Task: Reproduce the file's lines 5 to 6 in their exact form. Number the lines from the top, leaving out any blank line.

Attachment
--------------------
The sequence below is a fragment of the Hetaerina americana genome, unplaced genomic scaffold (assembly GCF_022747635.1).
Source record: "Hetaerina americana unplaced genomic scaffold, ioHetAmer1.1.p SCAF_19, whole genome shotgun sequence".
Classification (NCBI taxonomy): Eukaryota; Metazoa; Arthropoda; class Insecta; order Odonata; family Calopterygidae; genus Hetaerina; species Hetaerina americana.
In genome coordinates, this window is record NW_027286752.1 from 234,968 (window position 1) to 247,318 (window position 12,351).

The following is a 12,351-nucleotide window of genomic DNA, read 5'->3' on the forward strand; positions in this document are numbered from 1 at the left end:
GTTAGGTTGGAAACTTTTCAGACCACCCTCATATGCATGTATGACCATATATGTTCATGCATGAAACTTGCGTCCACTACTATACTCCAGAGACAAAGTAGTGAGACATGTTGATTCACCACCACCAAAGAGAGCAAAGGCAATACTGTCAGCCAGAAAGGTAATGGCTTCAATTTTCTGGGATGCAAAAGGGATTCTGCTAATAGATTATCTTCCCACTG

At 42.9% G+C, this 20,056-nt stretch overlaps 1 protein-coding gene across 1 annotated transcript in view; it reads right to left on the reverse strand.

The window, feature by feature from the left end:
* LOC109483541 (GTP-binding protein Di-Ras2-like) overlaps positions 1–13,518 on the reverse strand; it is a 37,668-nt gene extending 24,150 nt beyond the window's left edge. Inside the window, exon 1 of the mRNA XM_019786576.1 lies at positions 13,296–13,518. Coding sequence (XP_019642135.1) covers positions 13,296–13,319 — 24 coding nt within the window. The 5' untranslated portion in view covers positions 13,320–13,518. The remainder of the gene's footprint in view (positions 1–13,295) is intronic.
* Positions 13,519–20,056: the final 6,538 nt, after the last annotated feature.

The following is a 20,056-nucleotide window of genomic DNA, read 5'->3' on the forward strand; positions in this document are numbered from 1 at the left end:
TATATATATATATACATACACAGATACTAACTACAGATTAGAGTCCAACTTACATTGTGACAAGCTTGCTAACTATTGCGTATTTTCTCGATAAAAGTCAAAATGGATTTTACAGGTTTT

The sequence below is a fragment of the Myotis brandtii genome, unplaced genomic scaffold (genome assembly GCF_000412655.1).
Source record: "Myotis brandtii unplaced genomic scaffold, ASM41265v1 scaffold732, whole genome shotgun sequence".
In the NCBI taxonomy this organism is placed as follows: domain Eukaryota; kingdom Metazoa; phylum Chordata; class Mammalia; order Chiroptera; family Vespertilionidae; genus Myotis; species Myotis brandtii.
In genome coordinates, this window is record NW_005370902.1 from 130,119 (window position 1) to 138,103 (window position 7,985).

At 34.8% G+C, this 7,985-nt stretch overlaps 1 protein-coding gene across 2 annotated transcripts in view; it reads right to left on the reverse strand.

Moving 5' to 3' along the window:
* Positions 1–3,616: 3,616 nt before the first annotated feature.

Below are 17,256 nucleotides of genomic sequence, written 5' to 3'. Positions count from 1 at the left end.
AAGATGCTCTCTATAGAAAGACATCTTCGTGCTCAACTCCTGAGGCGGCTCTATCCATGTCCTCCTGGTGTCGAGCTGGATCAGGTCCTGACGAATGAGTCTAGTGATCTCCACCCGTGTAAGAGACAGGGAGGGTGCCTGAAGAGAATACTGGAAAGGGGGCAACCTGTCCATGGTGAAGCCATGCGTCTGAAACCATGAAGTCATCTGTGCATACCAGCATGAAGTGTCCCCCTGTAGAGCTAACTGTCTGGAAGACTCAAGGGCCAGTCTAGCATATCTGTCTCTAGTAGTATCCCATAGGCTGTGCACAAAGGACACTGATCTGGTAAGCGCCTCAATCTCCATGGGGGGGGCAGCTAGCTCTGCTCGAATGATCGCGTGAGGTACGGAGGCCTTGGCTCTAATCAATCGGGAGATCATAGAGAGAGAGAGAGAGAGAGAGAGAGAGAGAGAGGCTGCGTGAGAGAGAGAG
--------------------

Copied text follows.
The following is a 12,351-nucleotide window of genomic DNA, read 5'->3' on the forward strand; positions in this document are numbered from 1 at the left end:
GTTAGGTTGGAAACTTTTCAGACCACCCTCATATGCATGTATGACCATATATGTTCATGCATGAAACTTGCGTCCACTACTATACTCCAGAGACAAAGTAGTGAGACATGTTGATTCACCACCACCAAAGAGAGCAAAGGCAATACTGTCAGCCAGAAAGGTAATGGCTTCAATTTTCTGGGATGCAAAAGGGATTCTGCTAATAGATTATCTTCCCACTG